Do chief digital officers spell trouble for CIOs?

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When consumers wanted movies, TV, music and other media to be online and on mobile devices, entertainment companies started recruiting chief digital officers (CDOs) to transform their businesses.

Now the brisk hiring of CDOs and similar executives in other industries, including manufacturing, retail, food and financial services, leaves CIOs wondering where they stand. Contemplate too long, though, and you could be sidelined.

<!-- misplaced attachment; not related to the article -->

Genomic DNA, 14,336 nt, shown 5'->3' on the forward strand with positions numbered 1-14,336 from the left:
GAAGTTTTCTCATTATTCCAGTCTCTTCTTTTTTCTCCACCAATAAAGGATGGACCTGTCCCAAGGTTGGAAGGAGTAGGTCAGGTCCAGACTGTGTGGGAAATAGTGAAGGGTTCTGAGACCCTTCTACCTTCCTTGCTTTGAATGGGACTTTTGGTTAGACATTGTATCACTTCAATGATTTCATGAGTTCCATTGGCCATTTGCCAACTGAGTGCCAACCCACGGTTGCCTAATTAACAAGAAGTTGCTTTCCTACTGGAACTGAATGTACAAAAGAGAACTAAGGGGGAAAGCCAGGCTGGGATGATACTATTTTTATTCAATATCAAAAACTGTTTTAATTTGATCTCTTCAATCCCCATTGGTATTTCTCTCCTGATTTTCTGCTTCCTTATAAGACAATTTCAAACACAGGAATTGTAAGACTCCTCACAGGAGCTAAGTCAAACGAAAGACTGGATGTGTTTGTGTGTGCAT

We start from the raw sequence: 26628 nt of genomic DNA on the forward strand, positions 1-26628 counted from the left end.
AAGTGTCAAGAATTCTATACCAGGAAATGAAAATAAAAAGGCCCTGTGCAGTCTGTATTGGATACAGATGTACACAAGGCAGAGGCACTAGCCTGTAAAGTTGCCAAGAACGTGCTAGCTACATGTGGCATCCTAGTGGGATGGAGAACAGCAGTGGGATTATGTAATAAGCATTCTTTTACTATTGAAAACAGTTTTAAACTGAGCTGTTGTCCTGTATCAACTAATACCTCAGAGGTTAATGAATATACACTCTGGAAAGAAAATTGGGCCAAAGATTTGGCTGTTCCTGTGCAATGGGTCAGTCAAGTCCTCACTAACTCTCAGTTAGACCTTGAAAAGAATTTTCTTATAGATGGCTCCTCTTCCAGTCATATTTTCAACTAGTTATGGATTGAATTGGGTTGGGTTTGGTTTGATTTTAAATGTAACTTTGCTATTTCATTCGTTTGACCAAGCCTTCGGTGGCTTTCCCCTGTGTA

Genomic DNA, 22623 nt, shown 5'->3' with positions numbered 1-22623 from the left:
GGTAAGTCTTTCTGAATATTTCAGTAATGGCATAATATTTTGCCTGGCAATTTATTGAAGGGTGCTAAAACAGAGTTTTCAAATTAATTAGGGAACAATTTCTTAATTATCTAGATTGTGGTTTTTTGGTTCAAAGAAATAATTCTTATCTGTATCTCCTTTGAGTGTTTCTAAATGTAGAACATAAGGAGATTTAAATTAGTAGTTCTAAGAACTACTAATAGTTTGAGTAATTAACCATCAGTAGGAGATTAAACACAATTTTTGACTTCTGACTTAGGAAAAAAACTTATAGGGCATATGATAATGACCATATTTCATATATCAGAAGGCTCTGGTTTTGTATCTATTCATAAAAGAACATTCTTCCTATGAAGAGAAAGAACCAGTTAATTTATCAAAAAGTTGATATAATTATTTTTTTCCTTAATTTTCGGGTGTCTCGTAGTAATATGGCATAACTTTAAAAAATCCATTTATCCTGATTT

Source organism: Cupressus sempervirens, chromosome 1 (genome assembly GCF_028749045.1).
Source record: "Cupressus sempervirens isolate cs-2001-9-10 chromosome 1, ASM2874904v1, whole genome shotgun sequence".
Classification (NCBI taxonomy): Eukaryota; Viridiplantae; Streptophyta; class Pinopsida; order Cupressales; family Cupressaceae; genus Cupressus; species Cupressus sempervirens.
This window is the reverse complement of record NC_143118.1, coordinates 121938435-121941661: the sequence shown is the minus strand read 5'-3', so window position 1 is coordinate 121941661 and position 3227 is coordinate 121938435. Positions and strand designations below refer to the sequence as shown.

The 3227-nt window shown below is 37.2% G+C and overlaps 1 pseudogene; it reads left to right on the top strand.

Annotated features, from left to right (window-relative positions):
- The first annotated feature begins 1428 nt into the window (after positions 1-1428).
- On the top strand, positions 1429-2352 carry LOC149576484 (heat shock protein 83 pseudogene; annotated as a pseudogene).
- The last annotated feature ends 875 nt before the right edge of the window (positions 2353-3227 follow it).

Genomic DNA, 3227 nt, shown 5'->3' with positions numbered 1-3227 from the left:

Twenty-five percent of companies will have a CDO in two years, Gartner predicts. In the past year, the number of employment searches for CDOs in the United States has grown by one-third, says recruiting firm Russell Reynolds. Some CIOs will get the job, no doubt. About 20% of CIOs have already taken on digital officer duties, according to Gartner. For example, CIOs at the construction company Brady Corp. and clothier Burberry recently expanded their roles that way. In many more cases, however, the CDO is an executive from outside the company--and outside IT--who parachutes in at the behest of a CEO who is adamant about corporate transformation. Usually reporting to the CEO, the CDO gets the authority to rearrange staff and request funding to launch big plans. (See " So What Does a Chief Digital Offcier Do All Day?")

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